Pay Attention To Your Red Flags

Pay Attention To Your Red Flags December 11, 2023

IMAGE: Keith Giles [MidJourney]
In a conversation with my friend, Jeremy Wood, the other day, he said something that really resonated with me: “If you’ve been in church for any length of time you’ve had more than your share of red flags. Pay attention to them.”

That really got me thinking. What were some of the biggest red flags I encountered prior to deconstructing my faith? Why did I ignore them? And, what would have happened if I didn’t?

The thing about red flags is that they are an internal warning that goes off whenever we experience something that we feel isn’t right but we dismiss it because our theology or doctrine or Evangelical culture tells us it’s okay. Our inner “knower” can tell something is off, but our religious programming overrides that internal alarm and resets the circuit breakers so we go along with things that – deep down inside – we know we really shouldn’t.

With this in mind, here are a few of the most common red flags I think people encounter in their Evangelical upbringing that they, unfortunately, tend to just ignore:

Treating women as inferior: Growing up in the Southern Baptist Church as a young man, women were never allowed to preach or to teach anything beyond Jr. High Sunday School classes. They were also not allowed to make decisions for themselves without their husband’s approval, and if they weren’t married they weren’t treated like full grown adults.

Treating the LGBTQI+ community as sub-humans: Private conversations often painted anyone who wasn’t straight as a sexual deviant who was either depraved and driven by their lusts, or they were assumed to have been sexually molested as a child and therefore “bent” in the wrong direction through some early childhood trauma. The idea that someone could be “normal” and in their right mind, and a faithful follower of Jesus was at best an oxymoron and at work an abomination to God. The verse about God’s command to “take them out and stone them to death” was quoted more often than you would believe, and not spoken with any hint of irony or remorse.

Ignoring internal moral failures: Church leaders and pastors were may more critical of the immorality “out there in the world” than they were of the immorality right inside the doors of their own congregation. I saw pastors committing adultery with their younger secretaries, youth pastors “dating” their teenage students, church leaders abusing their own family members and much more. But when it came to calling those out or exposing those sins everyone was pretty quiet about it and did all they could to keep those things covered up and their leaders protected.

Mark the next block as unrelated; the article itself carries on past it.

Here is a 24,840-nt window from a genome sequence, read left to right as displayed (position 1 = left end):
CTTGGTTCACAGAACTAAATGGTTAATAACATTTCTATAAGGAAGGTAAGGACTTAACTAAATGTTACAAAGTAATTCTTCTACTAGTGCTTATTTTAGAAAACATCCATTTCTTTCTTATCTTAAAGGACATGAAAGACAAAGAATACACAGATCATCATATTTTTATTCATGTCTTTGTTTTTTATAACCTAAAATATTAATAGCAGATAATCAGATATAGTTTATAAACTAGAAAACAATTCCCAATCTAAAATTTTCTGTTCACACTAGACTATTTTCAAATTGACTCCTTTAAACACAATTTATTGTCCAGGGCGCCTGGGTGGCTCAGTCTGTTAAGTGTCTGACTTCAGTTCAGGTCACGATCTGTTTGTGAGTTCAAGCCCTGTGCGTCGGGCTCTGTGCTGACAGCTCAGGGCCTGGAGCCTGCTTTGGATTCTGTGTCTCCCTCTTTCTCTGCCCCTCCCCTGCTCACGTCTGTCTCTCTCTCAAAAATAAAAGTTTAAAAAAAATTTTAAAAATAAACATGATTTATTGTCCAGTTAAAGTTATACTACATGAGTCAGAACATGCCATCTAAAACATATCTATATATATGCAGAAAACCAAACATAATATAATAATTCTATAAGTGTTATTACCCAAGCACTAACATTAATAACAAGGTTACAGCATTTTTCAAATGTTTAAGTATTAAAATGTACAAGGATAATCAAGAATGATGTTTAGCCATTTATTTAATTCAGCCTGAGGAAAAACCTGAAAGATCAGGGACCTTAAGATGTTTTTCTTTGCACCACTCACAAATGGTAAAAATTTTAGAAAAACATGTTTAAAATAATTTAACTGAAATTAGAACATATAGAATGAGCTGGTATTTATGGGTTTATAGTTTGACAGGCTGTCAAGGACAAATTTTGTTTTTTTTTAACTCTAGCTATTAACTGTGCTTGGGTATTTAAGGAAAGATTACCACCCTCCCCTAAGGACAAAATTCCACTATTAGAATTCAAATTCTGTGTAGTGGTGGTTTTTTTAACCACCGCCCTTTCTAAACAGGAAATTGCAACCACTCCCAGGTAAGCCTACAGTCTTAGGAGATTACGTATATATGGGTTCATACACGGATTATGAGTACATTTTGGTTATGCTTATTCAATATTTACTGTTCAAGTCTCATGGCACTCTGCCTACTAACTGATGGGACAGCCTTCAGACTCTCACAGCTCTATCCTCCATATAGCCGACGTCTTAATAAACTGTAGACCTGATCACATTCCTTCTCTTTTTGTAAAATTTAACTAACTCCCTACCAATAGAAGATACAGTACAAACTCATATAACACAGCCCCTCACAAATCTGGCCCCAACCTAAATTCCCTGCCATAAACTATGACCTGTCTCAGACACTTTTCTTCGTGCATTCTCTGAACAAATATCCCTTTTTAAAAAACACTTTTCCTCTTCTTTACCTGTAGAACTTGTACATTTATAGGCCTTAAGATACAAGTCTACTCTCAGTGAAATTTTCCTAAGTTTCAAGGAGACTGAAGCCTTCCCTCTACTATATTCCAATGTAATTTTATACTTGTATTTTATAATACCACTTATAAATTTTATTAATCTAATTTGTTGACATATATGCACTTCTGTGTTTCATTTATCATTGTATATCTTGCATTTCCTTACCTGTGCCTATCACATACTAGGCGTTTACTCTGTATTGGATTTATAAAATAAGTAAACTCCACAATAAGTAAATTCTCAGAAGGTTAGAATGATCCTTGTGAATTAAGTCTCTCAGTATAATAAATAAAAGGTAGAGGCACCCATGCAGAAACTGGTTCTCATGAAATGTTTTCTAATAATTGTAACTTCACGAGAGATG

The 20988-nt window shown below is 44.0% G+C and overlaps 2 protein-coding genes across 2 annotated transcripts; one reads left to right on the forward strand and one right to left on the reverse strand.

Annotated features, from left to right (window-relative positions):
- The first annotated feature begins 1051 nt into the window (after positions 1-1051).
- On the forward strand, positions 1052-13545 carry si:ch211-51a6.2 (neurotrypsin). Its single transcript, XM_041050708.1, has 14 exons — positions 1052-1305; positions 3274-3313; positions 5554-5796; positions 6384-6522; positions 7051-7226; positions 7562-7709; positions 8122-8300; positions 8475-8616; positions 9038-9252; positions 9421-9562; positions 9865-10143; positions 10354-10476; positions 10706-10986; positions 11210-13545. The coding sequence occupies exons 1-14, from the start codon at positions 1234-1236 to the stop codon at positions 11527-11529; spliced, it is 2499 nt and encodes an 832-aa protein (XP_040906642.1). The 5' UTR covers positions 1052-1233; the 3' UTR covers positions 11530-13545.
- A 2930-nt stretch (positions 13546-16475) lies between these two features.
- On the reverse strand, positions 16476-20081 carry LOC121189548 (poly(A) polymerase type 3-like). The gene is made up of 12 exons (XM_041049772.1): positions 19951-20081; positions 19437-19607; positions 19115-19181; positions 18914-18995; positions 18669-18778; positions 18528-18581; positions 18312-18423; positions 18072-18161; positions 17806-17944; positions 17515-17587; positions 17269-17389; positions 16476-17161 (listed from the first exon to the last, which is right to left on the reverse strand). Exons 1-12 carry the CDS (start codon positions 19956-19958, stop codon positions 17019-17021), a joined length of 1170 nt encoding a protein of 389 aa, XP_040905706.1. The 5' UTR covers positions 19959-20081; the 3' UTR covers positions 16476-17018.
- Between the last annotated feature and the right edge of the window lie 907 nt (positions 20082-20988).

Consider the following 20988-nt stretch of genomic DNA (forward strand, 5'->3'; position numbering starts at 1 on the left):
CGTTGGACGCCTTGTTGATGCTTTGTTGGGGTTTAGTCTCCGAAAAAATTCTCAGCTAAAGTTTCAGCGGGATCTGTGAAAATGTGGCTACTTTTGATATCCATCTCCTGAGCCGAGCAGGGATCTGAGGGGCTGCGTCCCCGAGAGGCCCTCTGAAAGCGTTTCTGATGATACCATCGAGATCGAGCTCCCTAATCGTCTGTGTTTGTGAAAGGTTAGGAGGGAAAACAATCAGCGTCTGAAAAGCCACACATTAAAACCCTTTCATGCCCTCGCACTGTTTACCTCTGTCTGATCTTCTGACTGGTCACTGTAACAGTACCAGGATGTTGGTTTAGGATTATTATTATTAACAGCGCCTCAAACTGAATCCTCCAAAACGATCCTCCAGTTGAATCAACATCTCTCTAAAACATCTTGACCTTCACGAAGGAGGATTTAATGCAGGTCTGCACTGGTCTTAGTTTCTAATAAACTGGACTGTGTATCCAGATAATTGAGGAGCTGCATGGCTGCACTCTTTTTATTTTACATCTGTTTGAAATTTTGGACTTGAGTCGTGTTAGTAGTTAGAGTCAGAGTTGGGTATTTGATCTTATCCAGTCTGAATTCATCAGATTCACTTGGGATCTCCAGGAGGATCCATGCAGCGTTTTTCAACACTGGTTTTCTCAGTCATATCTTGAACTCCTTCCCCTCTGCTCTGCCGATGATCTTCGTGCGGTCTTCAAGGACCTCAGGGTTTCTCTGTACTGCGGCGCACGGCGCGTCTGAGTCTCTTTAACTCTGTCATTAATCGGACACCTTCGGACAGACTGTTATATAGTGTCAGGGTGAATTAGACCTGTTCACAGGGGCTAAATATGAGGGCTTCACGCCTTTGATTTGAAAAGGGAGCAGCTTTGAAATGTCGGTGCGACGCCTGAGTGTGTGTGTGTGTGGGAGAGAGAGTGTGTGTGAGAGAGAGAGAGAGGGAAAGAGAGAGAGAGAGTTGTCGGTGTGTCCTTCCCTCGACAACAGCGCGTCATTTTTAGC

Believing our church/denomination was more “special” (or correct) than the rest: When I was a Southern Baptist we loved to make fun of Charismatics and Pentecostals for their emotional and hyper-spiritual excesses. When I was a Vineyard pastor and church-planter we would shake our heads and feel sorry for all those other churches who didn’t have the same intimate access to God that we did. We also could never imagine that other denominations might have something to teach us or that they might have a point of view that was worth consideration.

Shunning those who disagree with our doctrines: There was no room for disagreement. Anyone who challenged the pastor, or disagreed with the statement of faith was invited to leave, or treated like an outcast until they got the hint and left on their own.

The Bible is 100 percent accurate with no mistakes or contradictions: This one works as long as you don’t look too closely at the Bible. For those who read and study the Bible, the fact that everything doesn’t always line up is beyond obvious. The contradictions are too numerous to count and if there weren’t so many inconsistencies in the Scripture we wouldn’t need so many books and courses to answer those Bible difficulties that are right in front of our noses.

Double-standards for men and women: Men who cheated on their wives were immediately embraced and forgiven for their momentary weakness while women were shamed and condemned for their predatory behavior and selfishness. I saw men welcomed back to teach and preach after a very brief season of discipline, but women were kept perpetually at arms length and never given a second chance after a perceived moral failure.

Equating political affiliation with eternal salvation: This was a big one for me as I was raised a Conservative Republican who listened to Rush Limbaugh and was a member of the NRA. The idea that someone could be a Christian and vote Democrat was beyond me.

Blaming the sick for failure to be healed: This isn’t something I personally participated in, but I did see this sort of thinking repeated quite often when I was part of the Vineyard movement. If people got sick and received prayer for healing, the lack of the miracle was almost always attributed to some “secret sin” in that person’s life and/or a lack of faith to be healed. I watched so many people lose their faith over these sorts of “all or nothing” attitudes about sickness and miraculous healing.

These are just a few of the red flags I have encountered along the way as an Evangelical Christian and pastor. What are the red flags you remember ignoring? Are you ignoring any red flags in your new faith experience? How can you protect yourself from falling for the same old song and dance over and over again?

That’s a topic for another blog post.


Keith Giles is the best-selling author of the Jesus Un series. He has appeared on CNN, USA Today, BuzzFeed, and John Fugelsang’s “Tell Me Everything.” He hosts the Second Cup with Keith podcast, and co-hosts the Apostates Anonymous podcast, and the Heretic Happy Hour Podcast.

His latest book, Second Cup with Keith is available now on Amazon HERE>

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